The insurgency in Syria is becoming increasingly militarized as government forces will have to demonstrate they can rebuild their legitimacy after clearing and holding insurgent territory (to use the parlance of the U.S's Afghanistan strategy). A daunting task considering how much of that legitimacy has already been lost through the (mis)use of force.
The overwhelmingly-Sunni nature of the insurgency has drawn cross-border support from populations in Lebanon and Iraq. In Iraq this has coincided with a power-grab by Tehran-backed Maliki which is now threatening the countries fragile cohesion. This is most acute in the north where Iraqi-Kurdistan has openly threatened to declare independence.
While this is unlikely in the short term, it underlines the emerging split in greater-Kurdistan which threatens to drawn in a host of countries. Turkey is increasingly aligning itself with the KRG and President Barzani who they see as essential to marginalizing armed-PKK activity inside Turkey. To this end they may be willing to support Kurdish independence inside Iraq. The PKK, eager to ensure their survival, has been working to improve their ties with Iran and Syria.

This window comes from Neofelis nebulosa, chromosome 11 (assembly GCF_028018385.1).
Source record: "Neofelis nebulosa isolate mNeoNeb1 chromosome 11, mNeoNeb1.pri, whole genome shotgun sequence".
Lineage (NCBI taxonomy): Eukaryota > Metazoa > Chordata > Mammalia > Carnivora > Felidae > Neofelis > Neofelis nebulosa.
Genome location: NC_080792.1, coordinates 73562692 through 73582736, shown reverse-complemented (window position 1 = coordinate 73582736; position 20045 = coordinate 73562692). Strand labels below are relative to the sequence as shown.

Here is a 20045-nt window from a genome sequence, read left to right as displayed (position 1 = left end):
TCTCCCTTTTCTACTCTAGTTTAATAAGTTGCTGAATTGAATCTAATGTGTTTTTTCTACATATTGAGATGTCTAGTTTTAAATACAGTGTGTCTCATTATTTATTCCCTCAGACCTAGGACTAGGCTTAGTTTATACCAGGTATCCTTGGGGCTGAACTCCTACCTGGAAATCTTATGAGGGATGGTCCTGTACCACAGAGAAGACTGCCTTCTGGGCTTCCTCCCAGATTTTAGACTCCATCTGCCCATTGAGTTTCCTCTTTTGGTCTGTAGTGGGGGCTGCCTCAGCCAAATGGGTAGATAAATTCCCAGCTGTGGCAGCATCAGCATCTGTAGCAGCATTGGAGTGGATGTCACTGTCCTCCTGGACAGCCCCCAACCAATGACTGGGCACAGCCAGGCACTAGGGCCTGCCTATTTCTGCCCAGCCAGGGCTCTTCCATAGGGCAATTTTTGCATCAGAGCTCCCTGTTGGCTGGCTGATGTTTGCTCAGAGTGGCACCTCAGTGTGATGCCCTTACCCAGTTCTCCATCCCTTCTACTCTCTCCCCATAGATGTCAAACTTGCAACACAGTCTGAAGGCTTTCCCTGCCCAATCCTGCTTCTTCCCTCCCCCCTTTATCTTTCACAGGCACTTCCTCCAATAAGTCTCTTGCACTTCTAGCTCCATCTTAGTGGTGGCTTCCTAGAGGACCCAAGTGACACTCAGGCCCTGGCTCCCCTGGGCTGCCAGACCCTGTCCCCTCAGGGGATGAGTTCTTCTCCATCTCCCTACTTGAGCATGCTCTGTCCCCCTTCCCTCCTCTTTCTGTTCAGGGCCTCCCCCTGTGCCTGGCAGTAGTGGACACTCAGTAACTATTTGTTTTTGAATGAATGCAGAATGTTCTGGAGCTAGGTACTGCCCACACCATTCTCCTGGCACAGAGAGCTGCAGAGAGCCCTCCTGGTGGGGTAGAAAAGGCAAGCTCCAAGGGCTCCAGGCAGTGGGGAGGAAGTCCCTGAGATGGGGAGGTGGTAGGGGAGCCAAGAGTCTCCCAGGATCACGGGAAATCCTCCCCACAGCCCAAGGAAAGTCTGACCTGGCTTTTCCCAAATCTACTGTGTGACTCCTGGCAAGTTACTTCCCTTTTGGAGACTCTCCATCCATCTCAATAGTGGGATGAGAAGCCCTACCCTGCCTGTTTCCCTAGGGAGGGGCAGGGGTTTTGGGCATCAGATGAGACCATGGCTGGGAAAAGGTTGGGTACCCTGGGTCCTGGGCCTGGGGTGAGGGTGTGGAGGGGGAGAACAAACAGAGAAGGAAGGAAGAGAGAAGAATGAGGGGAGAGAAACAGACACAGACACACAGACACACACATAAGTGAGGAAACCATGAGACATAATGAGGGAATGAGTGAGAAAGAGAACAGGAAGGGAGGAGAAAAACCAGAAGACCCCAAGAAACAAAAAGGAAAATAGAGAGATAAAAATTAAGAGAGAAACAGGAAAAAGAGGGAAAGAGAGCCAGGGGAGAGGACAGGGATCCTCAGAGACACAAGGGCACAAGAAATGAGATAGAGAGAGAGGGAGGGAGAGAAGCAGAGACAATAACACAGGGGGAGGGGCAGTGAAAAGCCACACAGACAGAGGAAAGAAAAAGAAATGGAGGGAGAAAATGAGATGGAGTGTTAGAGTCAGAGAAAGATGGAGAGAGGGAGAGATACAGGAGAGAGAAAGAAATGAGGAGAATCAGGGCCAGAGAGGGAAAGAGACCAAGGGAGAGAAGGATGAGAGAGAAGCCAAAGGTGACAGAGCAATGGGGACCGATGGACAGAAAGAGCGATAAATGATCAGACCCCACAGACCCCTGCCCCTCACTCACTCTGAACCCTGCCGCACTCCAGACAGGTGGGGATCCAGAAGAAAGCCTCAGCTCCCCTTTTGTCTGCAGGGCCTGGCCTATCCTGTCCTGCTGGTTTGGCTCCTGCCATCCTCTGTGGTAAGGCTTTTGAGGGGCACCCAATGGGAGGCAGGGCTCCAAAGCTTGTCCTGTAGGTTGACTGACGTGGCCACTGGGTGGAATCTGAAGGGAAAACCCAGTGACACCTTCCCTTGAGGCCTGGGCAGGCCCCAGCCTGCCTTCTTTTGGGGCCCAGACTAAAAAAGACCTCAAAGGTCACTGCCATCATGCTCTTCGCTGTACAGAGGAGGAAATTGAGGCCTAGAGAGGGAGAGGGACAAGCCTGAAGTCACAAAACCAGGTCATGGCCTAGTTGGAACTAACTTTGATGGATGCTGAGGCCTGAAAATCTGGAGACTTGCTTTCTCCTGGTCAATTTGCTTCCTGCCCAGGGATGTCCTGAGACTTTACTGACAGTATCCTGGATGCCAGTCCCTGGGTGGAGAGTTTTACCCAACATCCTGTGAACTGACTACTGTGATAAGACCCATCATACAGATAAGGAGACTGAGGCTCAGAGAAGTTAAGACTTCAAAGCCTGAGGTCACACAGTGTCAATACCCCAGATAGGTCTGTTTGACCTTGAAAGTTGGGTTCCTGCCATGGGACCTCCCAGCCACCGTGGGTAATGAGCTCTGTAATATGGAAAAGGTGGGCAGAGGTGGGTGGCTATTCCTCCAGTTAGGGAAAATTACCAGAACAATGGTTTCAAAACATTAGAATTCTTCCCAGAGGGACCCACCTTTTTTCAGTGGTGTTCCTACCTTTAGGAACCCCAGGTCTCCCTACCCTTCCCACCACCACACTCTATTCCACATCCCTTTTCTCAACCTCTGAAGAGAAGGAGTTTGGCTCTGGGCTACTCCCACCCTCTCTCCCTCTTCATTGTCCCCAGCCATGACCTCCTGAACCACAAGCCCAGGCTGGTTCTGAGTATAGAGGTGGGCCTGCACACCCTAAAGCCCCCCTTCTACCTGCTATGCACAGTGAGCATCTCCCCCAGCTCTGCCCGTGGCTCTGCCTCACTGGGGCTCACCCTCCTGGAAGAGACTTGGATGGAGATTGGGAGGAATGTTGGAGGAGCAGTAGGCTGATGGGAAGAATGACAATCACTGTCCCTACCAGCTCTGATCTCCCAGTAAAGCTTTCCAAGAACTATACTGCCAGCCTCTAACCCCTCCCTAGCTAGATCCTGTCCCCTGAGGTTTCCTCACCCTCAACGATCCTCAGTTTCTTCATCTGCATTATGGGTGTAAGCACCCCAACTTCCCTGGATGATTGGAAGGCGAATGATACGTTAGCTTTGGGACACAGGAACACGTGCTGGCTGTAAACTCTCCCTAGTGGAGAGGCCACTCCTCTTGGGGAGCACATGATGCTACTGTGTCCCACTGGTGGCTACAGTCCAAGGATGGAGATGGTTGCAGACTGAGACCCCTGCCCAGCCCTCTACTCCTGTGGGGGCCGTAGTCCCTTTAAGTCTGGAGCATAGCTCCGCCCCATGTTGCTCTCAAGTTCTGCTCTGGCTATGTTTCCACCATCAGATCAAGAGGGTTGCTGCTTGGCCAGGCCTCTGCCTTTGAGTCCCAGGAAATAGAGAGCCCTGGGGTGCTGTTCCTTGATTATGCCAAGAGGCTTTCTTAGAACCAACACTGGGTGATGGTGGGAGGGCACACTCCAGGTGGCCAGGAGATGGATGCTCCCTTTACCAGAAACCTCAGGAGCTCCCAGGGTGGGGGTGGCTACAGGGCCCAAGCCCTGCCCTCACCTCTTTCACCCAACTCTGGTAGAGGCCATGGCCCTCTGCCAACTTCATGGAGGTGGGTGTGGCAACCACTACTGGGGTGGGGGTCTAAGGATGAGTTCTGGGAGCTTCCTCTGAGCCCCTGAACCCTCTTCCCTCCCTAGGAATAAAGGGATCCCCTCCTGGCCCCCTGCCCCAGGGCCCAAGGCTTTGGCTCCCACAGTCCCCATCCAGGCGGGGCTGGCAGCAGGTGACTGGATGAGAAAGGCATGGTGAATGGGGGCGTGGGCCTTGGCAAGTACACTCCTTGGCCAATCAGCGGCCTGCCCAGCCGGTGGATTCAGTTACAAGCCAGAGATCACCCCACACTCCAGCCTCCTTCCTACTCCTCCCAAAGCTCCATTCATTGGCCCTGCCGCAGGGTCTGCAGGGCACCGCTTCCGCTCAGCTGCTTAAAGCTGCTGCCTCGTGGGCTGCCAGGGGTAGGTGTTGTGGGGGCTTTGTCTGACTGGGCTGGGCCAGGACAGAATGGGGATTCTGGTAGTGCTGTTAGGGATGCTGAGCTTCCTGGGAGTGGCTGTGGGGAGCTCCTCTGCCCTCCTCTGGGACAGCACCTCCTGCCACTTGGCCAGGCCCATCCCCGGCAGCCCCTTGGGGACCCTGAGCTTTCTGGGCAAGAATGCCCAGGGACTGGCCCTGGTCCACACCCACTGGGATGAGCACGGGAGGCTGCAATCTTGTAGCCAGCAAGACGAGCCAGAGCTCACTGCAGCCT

This gradual slide by Baghdad toward Tehran is a key part of the GCC's growing fear of a Shia arc of conflict that needs to be checked by an aggressive foreign policy in Syria. The confrontation over Abu Musa is an example of the security-fears of the Gulf Arab States.
What we're seeing is the emergence of opposing blocs with Turkey, the GCC, the Syrian-insurgency, the KRG, Iraqi/Lebanese-Sunnis, and non-local supporters like the U.S, and Western Europe on one side, with Iran, the Syrian-government, Baghdad, the PKK, Hezbollah, and non-local supporters like Russia. This is by no-means a monolithic group, but is accurate enough IMO to represent a loose conceptual framework.
I don't know what's going to happen in 2012, but I know something is going to happen.